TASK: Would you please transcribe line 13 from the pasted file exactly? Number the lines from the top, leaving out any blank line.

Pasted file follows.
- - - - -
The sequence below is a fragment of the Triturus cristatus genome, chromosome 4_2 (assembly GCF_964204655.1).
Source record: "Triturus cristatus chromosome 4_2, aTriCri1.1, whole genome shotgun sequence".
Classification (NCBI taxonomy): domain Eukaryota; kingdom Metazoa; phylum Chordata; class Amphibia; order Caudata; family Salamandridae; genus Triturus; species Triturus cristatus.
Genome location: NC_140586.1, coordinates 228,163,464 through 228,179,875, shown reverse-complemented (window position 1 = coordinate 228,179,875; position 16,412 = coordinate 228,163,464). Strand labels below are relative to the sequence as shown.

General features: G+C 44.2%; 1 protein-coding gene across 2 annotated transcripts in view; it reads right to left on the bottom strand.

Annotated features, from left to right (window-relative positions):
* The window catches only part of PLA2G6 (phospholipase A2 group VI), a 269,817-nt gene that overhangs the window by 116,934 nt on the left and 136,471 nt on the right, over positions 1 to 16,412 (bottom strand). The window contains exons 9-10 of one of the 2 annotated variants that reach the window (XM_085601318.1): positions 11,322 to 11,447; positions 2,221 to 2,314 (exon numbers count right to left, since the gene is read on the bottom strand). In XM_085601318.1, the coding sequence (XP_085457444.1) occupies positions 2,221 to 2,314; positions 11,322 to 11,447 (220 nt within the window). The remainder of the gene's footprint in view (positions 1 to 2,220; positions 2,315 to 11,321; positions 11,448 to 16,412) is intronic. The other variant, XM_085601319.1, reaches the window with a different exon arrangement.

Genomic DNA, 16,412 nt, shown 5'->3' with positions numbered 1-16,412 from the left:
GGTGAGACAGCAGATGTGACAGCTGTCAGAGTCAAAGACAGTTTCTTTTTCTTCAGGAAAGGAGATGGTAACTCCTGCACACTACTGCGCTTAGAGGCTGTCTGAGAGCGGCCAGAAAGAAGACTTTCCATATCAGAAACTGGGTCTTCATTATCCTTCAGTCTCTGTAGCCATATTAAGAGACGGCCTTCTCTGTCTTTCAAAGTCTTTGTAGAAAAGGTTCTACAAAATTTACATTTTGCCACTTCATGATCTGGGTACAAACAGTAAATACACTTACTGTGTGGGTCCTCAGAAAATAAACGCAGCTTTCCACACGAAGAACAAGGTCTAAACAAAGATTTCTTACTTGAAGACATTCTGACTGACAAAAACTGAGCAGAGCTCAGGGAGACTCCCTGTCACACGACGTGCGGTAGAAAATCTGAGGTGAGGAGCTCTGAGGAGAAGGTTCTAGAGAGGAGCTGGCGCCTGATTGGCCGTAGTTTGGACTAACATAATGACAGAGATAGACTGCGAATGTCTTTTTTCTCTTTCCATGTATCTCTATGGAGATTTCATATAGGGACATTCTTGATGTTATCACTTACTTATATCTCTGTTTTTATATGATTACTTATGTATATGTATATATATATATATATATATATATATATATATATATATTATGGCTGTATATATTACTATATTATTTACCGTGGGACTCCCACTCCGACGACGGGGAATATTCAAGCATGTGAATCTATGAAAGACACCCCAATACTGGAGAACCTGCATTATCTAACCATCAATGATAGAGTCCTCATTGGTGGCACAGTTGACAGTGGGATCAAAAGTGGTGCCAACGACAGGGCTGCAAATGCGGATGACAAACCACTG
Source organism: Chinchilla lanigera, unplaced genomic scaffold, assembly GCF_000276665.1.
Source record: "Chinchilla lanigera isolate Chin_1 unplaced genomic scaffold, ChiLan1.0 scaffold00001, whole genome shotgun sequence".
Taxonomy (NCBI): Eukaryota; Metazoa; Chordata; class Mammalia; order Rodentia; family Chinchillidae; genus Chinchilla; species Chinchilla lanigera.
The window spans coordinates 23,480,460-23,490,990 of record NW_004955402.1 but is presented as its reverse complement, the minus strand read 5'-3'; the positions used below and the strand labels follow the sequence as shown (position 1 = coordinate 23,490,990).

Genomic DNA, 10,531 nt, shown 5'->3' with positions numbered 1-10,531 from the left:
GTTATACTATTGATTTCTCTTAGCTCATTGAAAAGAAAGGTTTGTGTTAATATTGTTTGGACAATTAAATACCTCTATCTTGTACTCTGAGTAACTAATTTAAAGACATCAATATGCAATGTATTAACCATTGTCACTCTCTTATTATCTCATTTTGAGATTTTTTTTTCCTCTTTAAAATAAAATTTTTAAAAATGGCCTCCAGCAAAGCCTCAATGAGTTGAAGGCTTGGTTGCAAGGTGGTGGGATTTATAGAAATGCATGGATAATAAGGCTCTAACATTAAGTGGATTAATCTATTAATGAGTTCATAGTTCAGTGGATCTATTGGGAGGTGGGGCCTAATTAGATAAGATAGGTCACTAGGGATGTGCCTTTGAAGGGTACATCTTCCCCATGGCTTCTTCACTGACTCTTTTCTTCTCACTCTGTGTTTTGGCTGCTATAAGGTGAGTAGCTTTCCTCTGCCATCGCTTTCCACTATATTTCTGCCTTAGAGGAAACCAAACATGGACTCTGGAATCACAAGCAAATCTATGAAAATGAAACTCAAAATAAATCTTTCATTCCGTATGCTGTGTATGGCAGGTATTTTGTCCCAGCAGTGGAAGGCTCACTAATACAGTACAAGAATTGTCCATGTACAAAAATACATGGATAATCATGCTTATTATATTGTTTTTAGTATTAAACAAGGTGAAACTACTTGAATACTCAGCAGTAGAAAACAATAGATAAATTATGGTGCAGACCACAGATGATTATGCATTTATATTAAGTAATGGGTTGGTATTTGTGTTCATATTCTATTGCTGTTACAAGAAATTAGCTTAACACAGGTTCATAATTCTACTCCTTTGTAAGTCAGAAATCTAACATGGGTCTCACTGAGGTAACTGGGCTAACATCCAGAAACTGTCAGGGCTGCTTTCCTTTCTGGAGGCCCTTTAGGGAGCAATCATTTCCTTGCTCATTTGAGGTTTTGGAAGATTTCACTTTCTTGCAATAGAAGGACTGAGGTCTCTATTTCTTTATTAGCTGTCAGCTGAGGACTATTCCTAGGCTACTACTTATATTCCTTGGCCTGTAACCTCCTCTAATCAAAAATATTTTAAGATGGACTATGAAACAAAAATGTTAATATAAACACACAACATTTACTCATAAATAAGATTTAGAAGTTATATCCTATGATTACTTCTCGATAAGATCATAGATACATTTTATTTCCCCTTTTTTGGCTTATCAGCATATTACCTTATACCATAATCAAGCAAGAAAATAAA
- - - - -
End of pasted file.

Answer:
The window spans coordinates 23,480,460-23,490,990 of record NW_004955402.1 but is presented as its reverse complement, the minus strand read 5'-3'; the positions used below and the strand labels follow the sequence as shown (position 1 = coordinate 23,490,990).